E. J. Hud
Cascade, WI

Dear Masterpiece Theatre,
I watched Take a Girl Like You at some ungodly hour in the morning, but I thought it was absolutely wonderful and I want to see more of it!!!

Larissa Raineri
Cocoa Beach, FL

Dear Masterpiece Theatre,
What I could hear of the dialogue in Take a Girl Like You, I enjoyed. However, the director seemed so intent on emphasizing the time period and atmosphere with loud music, both as part of the scene and as background, that it was frequently impossible to understand the actors. Normally, I don't have trouble with the upper- and middle-class English accents on Masterpiece Theatre, but the loud music defeated me this time.

Martin Evelev
Birmingham, MI

Dear Masterpiece Theatre,
Thank you for airing Take A Girl Like You. It is a brilliantly directed and filmed adaptation of a wonderful book. Bravo for such good taste. I'm 21 years old and watch PBS more now than ever. I'm also deeply in love with Frontline. Keep up the good work.

Danielle Hidalgo
New Britain, CT

Dear Masterpiece Theatre,
We first watched Masterpiece Theatre when The Jewel in the Crown started. We were so taken with it that we bought a VCR ($700) just to be sure we never missed a program. There have been many hours of wonderful programming since. Lately, however, the quality of material leaves us wondering if we have somehow switched to a network soap opera by mistake. It's not just Take a Girl Like You, which we decided to give the benefit of the doubt last night, but for some time now we have felt a shallowness of content in the selections.

We would prefer to have you start from the beginning with The First Churchills (before our membership), or to show something as intriguing as Riley Ace of Spies. The only thing which kept us watching last night was fact that the network was even worse. Next week, we will read.

Dean and Norma Munson
Rockford, IL

Dear Masterpiece Theatre,
We have watched Masterpiece Theatre since it began 30 years ago. Its high standards and wonderful material have set it apart from the rest of the material offered on the airwaves, very little of which we watch.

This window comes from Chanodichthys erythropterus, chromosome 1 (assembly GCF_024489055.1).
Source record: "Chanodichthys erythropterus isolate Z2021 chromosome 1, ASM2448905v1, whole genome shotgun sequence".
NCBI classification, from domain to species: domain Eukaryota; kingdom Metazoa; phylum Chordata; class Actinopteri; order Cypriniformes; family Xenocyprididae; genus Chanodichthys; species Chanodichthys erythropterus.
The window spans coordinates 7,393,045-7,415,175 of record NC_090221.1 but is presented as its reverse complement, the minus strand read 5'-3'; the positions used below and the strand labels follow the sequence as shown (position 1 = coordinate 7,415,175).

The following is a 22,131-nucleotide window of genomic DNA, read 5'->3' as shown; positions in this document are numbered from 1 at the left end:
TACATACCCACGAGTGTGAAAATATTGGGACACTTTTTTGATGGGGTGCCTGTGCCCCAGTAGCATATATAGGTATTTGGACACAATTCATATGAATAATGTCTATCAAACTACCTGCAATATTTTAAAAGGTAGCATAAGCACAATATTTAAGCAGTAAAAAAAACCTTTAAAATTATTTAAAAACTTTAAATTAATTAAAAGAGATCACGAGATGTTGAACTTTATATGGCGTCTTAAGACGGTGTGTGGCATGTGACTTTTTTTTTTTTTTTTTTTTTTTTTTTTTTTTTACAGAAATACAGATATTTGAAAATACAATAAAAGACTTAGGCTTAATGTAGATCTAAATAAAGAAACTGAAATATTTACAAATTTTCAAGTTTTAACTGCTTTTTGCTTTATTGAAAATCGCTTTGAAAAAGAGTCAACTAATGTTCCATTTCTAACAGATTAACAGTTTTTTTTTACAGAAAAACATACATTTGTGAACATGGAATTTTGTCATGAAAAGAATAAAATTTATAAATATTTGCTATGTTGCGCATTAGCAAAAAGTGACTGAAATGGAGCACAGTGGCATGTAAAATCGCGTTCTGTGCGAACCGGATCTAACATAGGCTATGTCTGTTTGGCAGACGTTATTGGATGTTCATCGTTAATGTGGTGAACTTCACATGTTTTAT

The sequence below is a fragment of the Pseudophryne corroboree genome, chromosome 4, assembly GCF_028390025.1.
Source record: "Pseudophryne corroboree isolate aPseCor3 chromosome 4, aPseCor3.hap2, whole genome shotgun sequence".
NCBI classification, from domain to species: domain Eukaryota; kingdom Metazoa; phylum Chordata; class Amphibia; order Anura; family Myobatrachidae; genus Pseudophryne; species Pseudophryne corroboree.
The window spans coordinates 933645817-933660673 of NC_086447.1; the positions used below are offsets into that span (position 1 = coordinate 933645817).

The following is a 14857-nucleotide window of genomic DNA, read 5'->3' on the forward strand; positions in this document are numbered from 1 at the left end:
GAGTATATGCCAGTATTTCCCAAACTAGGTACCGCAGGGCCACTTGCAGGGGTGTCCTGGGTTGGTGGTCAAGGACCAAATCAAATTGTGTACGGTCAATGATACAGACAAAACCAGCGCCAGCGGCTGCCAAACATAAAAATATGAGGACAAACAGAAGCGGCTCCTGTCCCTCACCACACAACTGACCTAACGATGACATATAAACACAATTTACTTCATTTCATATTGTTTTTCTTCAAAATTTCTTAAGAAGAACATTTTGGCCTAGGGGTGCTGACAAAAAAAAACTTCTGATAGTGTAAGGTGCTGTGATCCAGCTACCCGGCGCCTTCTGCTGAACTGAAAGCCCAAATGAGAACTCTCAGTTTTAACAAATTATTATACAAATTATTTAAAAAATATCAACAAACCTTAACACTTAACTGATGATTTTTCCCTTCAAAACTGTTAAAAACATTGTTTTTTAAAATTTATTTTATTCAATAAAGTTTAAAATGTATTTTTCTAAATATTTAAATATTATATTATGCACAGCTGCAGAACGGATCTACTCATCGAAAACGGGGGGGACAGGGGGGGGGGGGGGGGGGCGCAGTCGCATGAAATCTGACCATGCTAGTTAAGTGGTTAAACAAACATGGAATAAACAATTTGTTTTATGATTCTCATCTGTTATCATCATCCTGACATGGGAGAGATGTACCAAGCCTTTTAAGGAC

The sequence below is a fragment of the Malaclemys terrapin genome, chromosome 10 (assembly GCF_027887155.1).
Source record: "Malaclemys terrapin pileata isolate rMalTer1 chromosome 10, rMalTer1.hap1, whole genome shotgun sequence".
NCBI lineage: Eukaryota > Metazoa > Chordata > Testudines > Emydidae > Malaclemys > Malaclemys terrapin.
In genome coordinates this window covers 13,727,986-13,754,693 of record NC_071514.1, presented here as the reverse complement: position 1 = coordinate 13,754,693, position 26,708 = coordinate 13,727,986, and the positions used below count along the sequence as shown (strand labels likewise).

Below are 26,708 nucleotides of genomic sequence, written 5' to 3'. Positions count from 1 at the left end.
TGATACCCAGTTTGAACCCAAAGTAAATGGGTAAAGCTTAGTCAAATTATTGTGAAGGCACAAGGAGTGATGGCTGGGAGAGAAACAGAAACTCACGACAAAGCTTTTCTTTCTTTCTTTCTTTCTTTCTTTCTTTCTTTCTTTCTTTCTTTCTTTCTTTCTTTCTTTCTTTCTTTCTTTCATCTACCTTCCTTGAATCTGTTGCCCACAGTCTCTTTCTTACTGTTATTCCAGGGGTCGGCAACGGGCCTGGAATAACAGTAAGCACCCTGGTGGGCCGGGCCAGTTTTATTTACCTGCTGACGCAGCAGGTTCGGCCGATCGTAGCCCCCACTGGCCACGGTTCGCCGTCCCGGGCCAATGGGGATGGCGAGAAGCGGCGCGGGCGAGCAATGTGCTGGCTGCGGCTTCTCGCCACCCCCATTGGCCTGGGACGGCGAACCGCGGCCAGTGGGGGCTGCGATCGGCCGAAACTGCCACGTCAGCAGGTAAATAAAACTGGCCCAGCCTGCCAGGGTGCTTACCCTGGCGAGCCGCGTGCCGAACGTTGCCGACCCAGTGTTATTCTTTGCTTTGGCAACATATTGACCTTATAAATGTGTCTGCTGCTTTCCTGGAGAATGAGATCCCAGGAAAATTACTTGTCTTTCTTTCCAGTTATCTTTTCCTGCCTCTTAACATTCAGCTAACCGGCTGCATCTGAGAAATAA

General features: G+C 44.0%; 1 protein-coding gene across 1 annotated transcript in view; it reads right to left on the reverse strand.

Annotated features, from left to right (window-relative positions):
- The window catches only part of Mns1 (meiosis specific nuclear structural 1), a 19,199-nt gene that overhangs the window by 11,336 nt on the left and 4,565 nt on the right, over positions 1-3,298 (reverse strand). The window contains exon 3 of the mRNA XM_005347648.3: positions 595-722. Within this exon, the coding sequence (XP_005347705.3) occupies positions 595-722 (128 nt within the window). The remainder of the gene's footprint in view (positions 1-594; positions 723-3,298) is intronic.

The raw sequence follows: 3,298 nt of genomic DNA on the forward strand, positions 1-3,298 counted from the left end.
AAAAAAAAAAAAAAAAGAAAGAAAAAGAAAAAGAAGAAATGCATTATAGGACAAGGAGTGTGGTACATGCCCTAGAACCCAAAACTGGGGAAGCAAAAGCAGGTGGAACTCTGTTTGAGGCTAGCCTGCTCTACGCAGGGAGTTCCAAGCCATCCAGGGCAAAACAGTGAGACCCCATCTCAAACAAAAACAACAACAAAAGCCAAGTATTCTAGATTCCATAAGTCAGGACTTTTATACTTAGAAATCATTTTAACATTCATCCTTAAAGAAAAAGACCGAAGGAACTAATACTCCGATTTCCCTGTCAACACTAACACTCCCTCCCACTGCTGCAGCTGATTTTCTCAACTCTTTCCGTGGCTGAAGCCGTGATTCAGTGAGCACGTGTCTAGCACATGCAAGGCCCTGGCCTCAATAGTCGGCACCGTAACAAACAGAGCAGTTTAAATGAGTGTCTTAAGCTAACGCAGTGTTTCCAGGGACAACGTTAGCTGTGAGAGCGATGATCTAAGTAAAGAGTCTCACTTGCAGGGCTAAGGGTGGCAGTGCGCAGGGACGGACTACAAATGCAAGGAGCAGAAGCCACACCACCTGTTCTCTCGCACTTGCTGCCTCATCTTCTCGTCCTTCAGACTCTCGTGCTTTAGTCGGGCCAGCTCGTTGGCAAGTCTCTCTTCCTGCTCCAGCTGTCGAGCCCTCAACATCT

However, we were repulsed and angered by the scenes portrayed in Take a Girl Like You of a woman sitting on a toilet with her panties around her ankles, and by another giving a close-up, highly graphic display of another woman vomiting. Quite apart from the liberal use of profanity, which also detracted from the quality of the story, these scenes have taken PBS to a low we never believed it was capable of. We're no prudes, but none of this added to the quality of the story. We switched it off. We'll switch off for good if your programs follow this pattern. Why on earth can you not edit garbage like this out? We are familiar with arguments regarding censorship, but if you took a poll of your viewers, we're willing to bet that 99% of the people who saw this show feel exactly the same way.

We don't like Russell Baker, either; please get rid of him as a host. He adds nothing to Masterpiece Theatre. Alistair Cook was great. If she's available, why not get Diana Rigg? She's wonderful on Mystery!

Brian Cole
Vancouver, BC

Dear Masterpiece Theatre,
I have watched the superb Masterpiece Theatre for the 30 years of its existence. It has been a joy in my life to be able to view the finest actors in the world, right here in my home. The many, many programs have, as a rule, been elegantly written and professionally performed. I am familiar with and dedicated to public television in most of its' endeavors, served on the Board of our local PBS channel for several years, and later volunteered at the station.